From 1992 to 2006, the average bail amount for people who are detained more than doubled from $39,800 to $89,900. Bail in the United States has become so expensive that eight in ten people would have to pay over a full year’s wages just to make the average amount.

Of course, most people don’t have that kind of money lying around. This is where the commercial bail industry steps in. Loans from bondsmen allow pretrial defendants to stay out of jail, but with a catch: the bondsmen keep a nonrefundable fee of around ten percent, even if the defendant is found innocent.

There are better systems; in fact, the United States is one of only two countries that use commercial bail. But any changes would entail fighting the American Bail Coalition, a powerful lobbying group that spends millions of dollars fortifying the bail industry.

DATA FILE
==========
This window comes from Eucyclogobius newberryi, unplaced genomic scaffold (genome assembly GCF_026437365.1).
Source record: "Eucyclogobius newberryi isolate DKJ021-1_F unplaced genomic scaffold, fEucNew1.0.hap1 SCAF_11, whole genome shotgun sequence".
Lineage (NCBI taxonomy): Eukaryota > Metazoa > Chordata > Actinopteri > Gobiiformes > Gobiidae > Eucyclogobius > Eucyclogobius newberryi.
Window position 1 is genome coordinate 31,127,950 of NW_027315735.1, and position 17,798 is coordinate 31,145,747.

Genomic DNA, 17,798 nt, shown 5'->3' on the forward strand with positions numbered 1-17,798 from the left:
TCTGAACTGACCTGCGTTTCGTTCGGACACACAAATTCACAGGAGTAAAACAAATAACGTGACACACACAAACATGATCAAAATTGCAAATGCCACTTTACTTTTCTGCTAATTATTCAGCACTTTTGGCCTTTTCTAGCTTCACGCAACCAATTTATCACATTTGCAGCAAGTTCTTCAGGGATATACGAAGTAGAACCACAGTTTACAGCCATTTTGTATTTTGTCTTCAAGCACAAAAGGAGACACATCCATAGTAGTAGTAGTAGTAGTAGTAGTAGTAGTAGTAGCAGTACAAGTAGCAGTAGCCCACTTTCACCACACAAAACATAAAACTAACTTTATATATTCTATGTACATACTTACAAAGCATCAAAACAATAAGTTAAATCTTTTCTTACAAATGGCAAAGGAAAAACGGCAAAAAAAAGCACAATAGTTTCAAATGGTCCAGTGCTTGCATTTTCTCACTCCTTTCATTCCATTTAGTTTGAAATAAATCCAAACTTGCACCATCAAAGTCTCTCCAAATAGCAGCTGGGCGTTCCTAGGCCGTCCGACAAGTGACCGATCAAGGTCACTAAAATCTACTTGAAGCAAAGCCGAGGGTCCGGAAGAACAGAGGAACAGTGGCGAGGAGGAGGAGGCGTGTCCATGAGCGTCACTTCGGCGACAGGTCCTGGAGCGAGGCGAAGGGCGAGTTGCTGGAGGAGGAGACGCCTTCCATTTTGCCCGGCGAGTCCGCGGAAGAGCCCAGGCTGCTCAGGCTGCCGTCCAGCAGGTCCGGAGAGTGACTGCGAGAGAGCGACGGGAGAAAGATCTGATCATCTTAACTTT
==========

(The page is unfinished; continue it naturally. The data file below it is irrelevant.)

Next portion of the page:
Our new Prison Profiteers video, produced in partnership with the ACLU and Beyond Bars, sheds light on the bail bondsmen, insurance companies and wealthy investors behind the skyrocketing cost of bail in the United States—and the devastating effect their lobbying has on prisoners and their families.


The commercial bail industry isn’t alone in profiting off mass incarceration. Visit our Prison Profiteers action page to learn about other profiteers and to find out how you can fight back.


The Nation’s Liliana Segura gives an overview of the massive scope of the crisis of companies profiting off mass incarceration: “With 2.3 million people incarcerated in the United States,” she writes, “prisons are big business.”